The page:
Convenient dance:

[Mike] Huckabee was also astounded when the Southern Poverty Law Center labeled Family Research Council as a hate group, because they oppose same sex marriage. “So does 60 percent of America,” Huckabee said. “Does that mean that that 60 percent of America is a hate group?” [SOURCE]

Actual issue (or at least a small part of it):



*SOURCE: Gays seek immigration reform [Medill Reports]



*SOURCE: MSNBC



*SOURCE: The Quest For Change — Tony Perkins [Grace Chapel]

Oppose our ring fingers all you want. But take responsibility for your movement’s lips!




Good As You

—  admin

GOP Sen. Jeff Sessions Takes Odd DADT Question About Gay High School Athletes

The interviewer was trying to make a comparison between presumably tough soldiers and high school athletes who may be showering with gay students, but it’s not clear that Sessions really got the point.

(Via – Matt Comer)

Joe. My. God.

—  admin

Ask (*but with a tentative question mark). Tell (*but you’re best off in a whisper)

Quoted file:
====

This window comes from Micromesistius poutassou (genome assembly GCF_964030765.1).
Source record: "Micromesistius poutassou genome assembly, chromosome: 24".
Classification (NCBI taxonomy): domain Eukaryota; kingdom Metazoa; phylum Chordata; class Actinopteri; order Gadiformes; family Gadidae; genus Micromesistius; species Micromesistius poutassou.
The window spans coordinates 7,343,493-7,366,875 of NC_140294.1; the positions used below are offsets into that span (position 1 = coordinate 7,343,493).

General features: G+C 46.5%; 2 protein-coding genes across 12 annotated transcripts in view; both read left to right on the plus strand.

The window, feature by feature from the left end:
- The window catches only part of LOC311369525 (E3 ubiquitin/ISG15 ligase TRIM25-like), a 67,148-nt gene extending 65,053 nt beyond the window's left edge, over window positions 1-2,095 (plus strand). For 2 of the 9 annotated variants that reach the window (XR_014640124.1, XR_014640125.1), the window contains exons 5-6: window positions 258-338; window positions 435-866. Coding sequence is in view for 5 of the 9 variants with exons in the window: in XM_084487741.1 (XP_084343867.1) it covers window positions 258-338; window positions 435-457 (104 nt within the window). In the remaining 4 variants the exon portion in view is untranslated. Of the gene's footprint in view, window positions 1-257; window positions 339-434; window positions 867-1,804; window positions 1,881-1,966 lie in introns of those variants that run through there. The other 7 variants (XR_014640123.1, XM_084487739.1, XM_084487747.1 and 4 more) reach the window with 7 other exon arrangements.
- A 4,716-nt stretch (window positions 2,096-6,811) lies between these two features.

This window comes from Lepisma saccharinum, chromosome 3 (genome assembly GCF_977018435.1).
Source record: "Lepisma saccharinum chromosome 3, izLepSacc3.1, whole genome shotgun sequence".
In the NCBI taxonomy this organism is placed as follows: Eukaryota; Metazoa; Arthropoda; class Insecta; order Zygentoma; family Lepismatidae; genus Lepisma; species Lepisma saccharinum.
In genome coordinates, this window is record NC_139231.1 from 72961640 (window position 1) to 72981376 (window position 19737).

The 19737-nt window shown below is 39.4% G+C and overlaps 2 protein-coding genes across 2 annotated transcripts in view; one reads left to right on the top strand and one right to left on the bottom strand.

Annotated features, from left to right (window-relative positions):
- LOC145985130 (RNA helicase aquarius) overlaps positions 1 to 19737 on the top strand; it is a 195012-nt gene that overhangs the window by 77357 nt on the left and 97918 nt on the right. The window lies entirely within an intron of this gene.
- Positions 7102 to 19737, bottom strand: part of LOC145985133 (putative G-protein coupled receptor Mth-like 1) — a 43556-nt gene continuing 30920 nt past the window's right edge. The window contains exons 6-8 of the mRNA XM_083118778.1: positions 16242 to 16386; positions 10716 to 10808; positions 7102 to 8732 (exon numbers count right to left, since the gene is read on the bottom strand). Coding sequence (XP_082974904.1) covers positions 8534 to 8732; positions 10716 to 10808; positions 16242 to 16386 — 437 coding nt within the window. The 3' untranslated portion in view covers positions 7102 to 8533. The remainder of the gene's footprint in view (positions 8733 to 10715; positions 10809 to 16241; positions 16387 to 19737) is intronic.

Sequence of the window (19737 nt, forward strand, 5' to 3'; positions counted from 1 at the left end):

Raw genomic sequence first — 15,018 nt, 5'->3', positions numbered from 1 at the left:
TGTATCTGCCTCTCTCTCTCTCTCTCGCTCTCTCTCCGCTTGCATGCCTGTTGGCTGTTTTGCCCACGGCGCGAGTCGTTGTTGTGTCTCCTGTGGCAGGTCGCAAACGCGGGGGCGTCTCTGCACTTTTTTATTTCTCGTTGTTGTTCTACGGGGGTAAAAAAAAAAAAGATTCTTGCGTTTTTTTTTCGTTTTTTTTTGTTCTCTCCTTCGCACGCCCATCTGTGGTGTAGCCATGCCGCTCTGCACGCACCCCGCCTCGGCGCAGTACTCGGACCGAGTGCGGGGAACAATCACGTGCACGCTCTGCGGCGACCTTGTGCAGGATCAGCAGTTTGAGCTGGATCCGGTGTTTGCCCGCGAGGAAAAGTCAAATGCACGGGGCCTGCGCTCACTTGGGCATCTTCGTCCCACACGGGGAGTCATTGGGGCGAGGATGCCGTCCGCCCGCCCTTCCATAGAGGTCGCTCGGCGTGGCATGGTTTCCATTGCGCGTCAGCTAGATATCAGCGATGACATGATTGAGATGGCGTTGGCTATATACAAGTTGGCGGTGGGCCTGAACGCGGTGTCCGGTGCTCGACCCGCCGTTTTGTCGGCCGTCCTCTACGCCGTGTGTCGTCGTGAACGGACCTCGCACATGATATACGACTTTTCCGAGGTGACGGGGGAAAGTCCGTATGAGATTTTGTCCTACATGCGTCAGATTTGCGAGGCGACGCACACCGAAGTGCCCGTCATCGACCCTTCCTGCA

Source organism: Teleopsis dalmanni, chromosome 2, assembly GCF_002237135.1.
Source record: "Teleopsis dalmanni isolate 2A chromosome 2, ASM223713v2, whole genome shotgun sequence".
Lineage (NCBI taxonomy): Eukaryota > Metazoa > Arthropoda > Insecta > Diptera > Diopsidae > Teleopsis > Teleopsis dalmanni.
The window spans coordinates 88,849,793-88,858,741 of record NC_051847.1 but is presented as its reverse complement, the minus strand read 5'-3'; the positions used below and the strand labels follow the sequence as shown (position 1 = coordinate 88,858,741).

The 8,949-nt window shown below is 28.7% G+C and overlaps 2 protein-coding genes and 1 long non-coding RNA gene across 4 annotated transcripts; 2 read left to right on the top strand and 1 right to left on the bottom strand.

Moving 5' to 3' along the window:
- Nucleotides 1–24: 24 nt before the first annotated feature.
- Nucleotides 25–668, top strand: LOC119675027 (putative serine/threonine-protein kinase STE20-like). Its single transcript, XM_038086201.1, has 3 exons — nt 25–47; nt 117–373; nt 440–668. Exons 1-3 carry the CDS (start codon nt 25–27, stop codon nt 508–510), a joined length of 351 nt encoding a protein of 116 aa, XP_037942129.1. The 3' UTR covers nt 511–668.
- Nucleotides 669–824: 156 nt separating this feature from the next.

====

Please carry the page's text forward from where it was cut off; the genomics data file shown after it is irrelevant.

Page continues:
When this writer was young, there was a hotline students could call to see if school was closed on a particular day. On snowy nights, I’d dial that thing until my fingers were raw, hoping with the fire of a thousand incomplete homework gods that the message would’ve been altered since my last call two seconds prior. Everything could change in instant, and it mattered greatly to know for certain whether the following morning would be filled with boring ol’ long division or the joy that is Plinko.

Perhaps the military should set up one of those lines for LGB soldiers, so that they too will be able to gauge the ever-changing policy currently governing their careers:

In a sign of the wide-reaching impact of U.S. District Court Judge Virginia Phillips’s injunction halting enforcement of the military’s “Don’t Ask, Don’t Tell” policy, Pentagon spokeswoman Cynthia Smith today wrote that “[r]ecruiters have been given guidance, and they will process applications for applicants who admit they are openly gay or lesbian.”

Pentagon to Recruiters: Accept Applicants “Who Admit They Are Openly Gay or Lesbian” [Poliglot]

***

*UPDATE: DAN CHOI, DISCHARGED UNDER DADT, SAYS HE’S HEADED TO THE TIMES SQUARE RECRUITING STATION [Towle]

***

***MAJOR UPDATE: BREAKING: U.S. District Court Rules on “Don’t Ask, Don’t Tell” Injunction [SLDN]




Good As You

—  John Wright

More grilling of Gibbs on DADT and he was clearly annoyed by the constitutional question

This is really interesting. The White House press corps has really honed in on the DADT issue. Gibbs got many questions on the subject today. And, Mediaite posted the video.